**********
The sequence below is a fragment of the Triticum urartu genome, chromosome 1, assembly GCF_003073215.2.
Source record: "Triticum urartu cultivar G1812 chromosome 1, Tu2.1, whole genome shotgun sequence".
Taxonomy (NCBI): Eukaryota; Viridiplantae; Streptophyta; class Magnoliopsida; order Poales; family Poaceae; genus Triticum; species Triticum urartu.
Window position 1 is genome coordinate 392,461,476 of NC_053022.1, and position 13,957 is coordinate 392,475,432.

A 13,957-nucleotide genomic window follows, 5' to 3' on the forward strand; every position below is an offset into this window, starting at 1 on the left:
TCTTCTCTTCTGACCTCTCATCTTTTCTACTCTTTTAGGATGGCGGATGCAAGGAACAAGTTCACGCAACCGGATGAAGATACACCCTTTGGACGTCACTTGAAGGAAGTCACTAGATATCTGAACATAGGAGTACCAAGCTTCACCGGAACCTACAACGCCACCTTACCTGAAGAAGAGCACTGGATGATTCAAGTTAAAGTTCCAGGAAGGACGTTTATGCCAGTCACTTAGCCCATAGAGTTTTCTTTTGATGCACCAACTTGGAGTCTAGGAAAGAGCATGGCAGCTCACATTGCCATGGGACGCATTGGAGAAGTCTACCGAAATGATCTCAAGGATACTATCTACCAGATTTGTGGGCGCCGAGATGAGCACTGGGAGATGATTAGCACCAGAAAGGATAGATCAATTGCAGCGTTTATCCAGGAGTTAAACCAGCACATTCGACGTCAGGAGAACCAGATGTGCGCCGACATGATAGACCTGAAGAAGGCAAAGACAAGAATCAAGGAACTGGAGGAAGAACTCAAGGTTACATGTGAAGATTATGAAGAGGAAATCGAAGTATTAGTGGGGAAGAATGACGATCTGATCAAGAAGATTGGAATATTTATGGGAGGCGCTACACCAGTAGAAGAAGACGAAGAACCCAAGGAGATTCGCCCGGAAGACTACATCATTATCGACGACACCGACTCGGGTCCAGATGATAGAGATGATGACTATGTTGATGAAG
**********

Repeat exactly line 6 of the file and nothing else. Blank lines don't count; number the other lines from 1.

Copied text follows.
TCTTCTCTTCTGACCTCTCATCTTTTCTACTCTTTTAGGATGGCGGATGCAAGGAACAAGTTCACGCAACCGGATGAAGATACACCCTTTGGACGTCACTTGAAGGAAGTCACTAGATATCTGAACATAGGAGTACCAAGCTTCACCGGAACCTACAACGCCACCTTACCTGAAGAAGAGCACTGGATGATTCAAGTTAAAGTTCCAGGAAGGACGTTTATGCCAGTCACTTAGCCCATAGAGTTTTCTTTTGATGCACCAACTTGGAGTCTAGGAAAGAGCATGGCAGCTCACATTGCCATGGGACGCATTGGAGAAGTCTACCGAAATGATCTCAAGGATACTATCTACCAGATTTGTGGGCGCCGAGATGAGCACTGGGAGATGATTAGCACCAGAAAGGATAGATCAATTGCAGCGTTTATCCAGGAGTTAAACCAGCACATTCGACGTCAGGAGAACCAGATGTGCGCCGACATGATAGACCTGAAGAAGGCAAAGACAAGAATCAAGGAACTGGAGGAAGAACTCAAGGTTACATGTGAAGATTATGAAGAGGAAATCGAAGTATTAGTGGGGAAGAATGACGATCTGATCAAGAAGATTGGAATATTTATGGGAGGCGCTACACCAGTAGAAGAAGACGAAGAACCCAAGGAGATTCGCCCGGAAGACTACATCATTATCGACGACACCGACTCGGGTCCAGATGATAGAGATGATGACTATGTTGATGAAG